Friday, February 24, 2006

Throw Away Your RCX?

On Nabble, Liz Bilbro wrote:

I'm in my 4th year of teaching LEGO robotics to homeschoolers, holding LEGO robotics camps, and coaching FLL teams. Right now I have almost 30 kids in my classes, and am looking at my summer camp schedule and teaching LEGO robotics at the local U., and my fall schedule.

This has me staring at my investment of 20 RIS sets and thousands of dollars in extra motors, sensors, gears, not to mention probably 50 pounds or so of extra parts.

Is it all a waste?
Should I sell it all on eBay?
Is anyone going to be supporting LEGO RCX robotics in Education? (I've been
using Carnegie Mellon, but they're off with the NXT, it appears...)
Can I use many of these parts if I switch the NXT?
Will any of our ROBOLAB knowledge help us with the new language?

Will any of us be able to buy an NXT in a reasonable time to figure any of this out?

Just wondering... Anyone have any opinions?

Liz

I decided to bring that over to my blog, since the answer is probably useful to many people, now and in the future.

For those people who are looking at upcoming investments, my advice would be to hold off any purchases of the Lego Mindstorms, until the Lego Mindstorms NXT will be released in about 6 months. Clearly, I’m not helping Lego’s commercial interests here, but I believe the value that the NXT set brings does matter. I have written or commented about this here, here and here.

But, as Liz asks, what about people who have literally thousands of dollars invested in the Mindstorms RIS sets?

If I was teacher in that position, I would teach them using the RCX. I would teach them about loops, triggers and sensors, motors, parallel behaviors. That would teach them those basics and give them hands on experience. For instance, the RCX allows easily to teach how robust robot software must be. Unlike pure software projects, mechanics, friction and unforeseen events tend to throw programs off.

Only when these basic skills are sufficiently mastered, and when precision matters to the robot behaviors, the time to come to use a NXT set. So initially, I’d have only a one or a few NXT sets for that purpose. Whereas they could experiment freely with the RCX, they must share the NXT on those advanced projects.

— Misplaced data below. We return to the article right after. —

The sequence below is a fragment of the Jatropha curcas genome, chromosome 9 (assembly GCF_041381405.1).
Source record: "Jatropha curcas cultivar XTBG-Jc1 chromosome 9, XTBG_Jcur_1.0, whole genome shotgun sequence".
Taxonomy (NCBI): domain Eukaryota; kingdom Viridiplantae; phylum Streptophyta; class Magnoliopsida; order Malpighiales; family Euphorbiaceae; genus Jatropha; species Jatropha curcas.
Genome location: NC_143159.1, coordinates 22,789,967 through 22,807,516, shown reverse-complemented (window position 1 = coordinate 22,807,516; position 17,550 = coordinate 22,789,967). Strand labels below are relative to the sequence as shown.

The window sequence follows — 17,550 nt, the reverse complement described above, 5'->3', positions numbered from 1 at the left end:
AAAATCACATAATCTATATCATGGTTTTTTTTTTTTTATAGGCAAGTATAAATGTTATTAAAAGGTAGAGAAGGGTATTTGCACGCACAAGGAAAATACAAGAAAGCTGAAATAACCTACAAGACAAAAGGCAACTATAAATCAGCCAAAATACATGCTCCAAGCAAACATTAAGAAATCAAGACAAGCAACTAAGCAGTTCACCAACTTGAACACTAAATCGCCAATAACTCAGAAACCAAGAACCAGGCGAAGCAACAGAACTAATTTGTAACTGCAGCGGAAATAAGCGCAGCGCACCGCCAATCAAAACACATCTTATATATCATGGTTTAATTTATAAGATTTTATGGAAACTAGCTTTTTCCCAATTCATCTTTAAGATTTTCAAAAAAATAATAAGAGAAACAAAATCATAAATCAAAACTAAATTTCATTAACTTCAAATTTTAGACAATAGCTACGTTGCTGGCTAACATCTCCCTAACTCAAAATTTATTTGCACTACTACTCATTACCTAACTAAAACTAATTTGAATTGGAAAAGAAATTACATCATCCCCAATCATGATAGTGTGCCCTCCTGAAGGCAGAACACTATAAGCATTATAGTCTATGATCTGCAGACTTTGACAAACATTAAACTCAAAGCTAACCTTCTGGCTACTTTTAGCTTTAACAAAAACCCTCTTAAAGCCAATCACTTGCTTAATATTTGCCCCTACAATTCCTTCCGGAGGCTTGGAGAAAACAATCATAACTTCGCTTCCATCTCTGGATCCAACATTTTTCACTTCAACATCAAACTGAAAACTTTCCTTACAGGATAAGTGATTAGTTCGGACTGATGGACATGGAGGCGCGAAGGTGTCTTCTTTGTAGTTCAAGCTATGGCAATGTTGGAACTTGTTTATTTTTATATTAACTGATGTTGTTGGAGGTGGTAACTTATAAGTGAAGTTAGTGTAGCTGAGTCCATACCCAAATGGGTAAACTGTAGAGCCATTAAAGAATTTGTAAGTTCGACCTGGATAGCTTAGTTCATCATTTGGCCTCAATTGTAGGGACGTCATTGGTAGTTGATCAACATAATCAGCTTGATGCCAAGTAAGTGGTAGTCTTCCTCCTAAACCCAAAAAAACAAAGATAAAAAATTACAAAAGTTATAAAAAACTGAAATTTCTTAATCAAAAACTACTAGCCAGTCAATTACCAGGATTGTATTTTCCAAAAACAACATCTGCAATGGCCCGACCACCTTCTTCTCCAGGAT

Over time, RCX units will wear out and are replaced with NXT units.

But will the RCX parts be around, and how about continued support? Here’s what Lego has already published on this topic:
  • Lego Education continues to provide [RCX] sets, software, technical support and services for Lego Mindstorms for Schools.
  • Tufts University’s Center for Engineering and Educational Outreach will play a key role in providing professional support and advice for new and existing [RCX] users.
  • The RCX motors, RCX sensors and Lego bricks can be reused with the new kit, so that you don’t need to throw away these parts. You can literally connect the old motors and sensors directly to the NXT brick.
  • If you have been using RoboLab in the past, you will find the new LabVIEW environment very familiar. Both products have been built by National Instruments, both products have started from the same underlying software (LabVIEW), and have a nearly identical philosophy.
  • The NXT kits will be available in August 2006.

Does it make sense to mix old Lego motors and sensors with the new Lego Mindstorms NXT? Absolutely! For instance, if you have a car-like robot, you could use a new motor for the steering wheel (precision), and an old motor to move forward (not so precise). Likewise, the difference between the old touch sensor and the new touch sensor is not phenomenal. Nevertheless, “touching” (or hitting) an obstacle is one of the most frequently used ways of detecting the environment.

In addition, I would never throw away the working RCX brick, since it can be used as the perfect slave computer for a NXT brick.

Finally, I hope that sites like bNXT and others will provide you with the answers that you are looking for when it comes to upgrading the RCX, doing the same things with NXT, or mixing parts. Don’t hesitate to ask them!

1 Comments:

At February 24, 2006 10:07 PM , Anonymous Anonymous said...

I just bought 10 RCX Education kits even though I knew the NXT would come out in August. I am teaching a Robotics class in the Fall and August was too late to wait. I also wrote a new C compiler for RCX, which I intend to support (see sourceforge.net/projects/mclegocompiler). I can't speak for John Hansen who does the NQC support, but I get the impression that's he's in for the long haul on both RCX and NXT.

Now to perceptions and rumors. I haven't seen a "live" NXT kit but I believe that the beams and connectors are technic compatible. Second, rumor has it that the Ed Kit has 3 conversion cables and 7 connector cables. My inference from that is that you get to use everything that you already bought. Third, rumor has it that there is a new firmware for the RCX in the works. If that's true, someone needs to start on blog on fixing all the silly things that LEGO did wrong on the RCX. Fourth, rumor has it that there's a C compiler being released with the NXT hardware. I don't have a rumor on whether that same compiler will target either old or new RCX firmware.

 

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